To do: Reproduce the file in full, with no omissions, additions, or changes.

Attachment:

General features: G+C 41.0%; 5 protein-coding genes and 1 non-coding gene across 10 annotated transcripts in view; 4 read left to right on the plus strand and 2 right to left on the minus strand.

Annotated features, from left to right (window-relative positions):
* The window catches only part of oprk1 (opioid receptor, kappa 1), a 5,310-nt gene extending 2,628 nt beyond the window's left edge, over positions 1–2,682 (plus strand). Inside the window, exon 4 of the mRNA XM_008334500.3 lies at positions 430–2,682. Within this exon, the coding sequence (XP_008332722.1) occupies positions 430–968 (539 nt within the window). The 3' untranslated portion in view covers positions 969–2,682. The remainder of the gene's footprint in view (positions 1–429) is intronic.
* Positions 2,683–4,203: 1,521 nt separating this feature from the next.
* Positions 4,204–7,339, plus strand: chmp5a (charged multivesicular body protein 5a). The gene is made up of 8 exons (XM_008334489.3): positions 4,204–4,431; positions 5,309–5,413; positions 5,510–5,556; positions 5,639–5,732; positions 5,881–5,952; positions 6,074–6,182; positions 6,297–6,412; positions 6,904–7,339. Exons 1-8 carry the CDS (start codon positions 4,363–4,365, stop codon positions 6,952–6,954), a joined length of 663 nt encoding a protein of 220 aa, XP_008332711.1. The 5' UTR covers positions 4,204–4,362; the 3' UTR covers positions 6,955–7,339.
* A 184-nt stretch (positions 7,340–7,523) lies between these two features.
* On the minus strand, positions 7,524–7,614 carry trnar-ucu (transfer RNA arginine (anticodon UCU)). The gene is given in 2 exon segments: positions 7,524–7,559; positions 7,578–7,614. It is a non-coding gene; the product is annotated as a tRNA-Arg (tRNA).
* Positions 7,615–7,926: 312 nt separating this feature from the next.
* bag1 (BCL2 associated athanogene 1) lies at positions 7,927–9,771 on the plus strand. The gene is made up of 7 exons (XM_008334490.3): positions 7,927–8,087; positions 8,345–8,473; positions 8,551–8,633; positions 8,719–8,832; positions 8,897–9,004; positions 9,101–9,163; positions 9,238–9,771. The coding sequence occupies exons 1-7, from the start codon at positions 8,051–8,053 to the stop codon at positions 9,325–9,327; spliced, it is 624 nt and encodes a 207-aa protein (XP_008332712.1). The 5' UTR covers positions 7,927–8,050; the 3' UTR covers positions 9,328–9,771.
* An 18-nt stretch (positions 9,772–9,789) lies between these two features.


General features: G+C 41.0%; 5 protein-coding genes and 1 non-coding gene across 10 annotated transcripts in view; 4 read left to right on the plus strand and 2 right to left on the minus strand.

Annotated features, from left to right (window-relative positions):
* The window catches only part of oprk1 (opioid receptor, kappa 1), a 5,310-nt gene extending 2,628 nt beyond the window's left edge, over positions 1–2,682 (plus strand). Inside the window, exon 4 of the mRNA XM_008334500.3 lies at positions 430–2,682. Within this exon, the coding sequence (XP_008332722.1) occupies positions 430–968 (539 nt within the window). The 3' untranslated portion in view covers positions 969–2,682. The remainder of the gene's footprint in view (positions 1–429) is intronic.
* Positions 2,683–4,203: 1,521 nt separating this feature from the next.
* Positions 4,204–7,339, plus strand: chmp5a (charged multivesicular body protein 5a). The gene is made up of 8 exons (XM_008334489.3): positions 4,204–4,431; positions 5,309–5,413; positions 5,510–5,556; positions 5,639–5,732; positions 5,881–5,952; positions 6,074–6,182; positions 6,297–6,412; positions 6,904–7,339. Exons 1-8 carry the CDS (start codon positions 4,363–4,365, stop codon positions 6,952–6,954), a joined length of 663 nt encoding a protein of 220 aa, XP_008332711.1. The 5' UTR covers positions 4,204–4,362; the 3' UTR covers positions 6,955–7,339.
* A 184-nt stretch (positions 7,340–7,523) lies between these two features.
* On the minus strand, positions 7,524–7,614 carry trnar-ucu (transfer RNA arginine (anticodon UCU)). The gene is given in 2 exon segments: positions 7,524–7,559; positions 7,578–7,614. It is a non-coding gene; the product is annotated as a tRNA-Arg (tRNA).
* Positions 7,615–7,926: 312 nt separating this feature from the next.
* bag1 (BCL2 associated athanogene 1) lies at positions 7,927–9,771 on the plus strand. The gene is made up of 7 exons (XM_008334490.3): positions 7,927–8,087; positions 8,345–8,473; positions 8,551–8,633; positions 8,719–8,832; positions 8,897–9,004; positions 9,101–9,163; positions 9,238–9,771. The coding sequence occupies exons 1-7, from the start codon at positions 8,051–8,053 to the stop codon at positions 9,325–9,327; spliced, it is 624 nt and encodes a 207-aa protein (XP_008332712.1). The 5' UTR covers positions 7,927–8,050; the 3' UTR covers positions 9,328–9,771.
* An 18-nt stretch (positions 9,772–9,789) lies between these two features.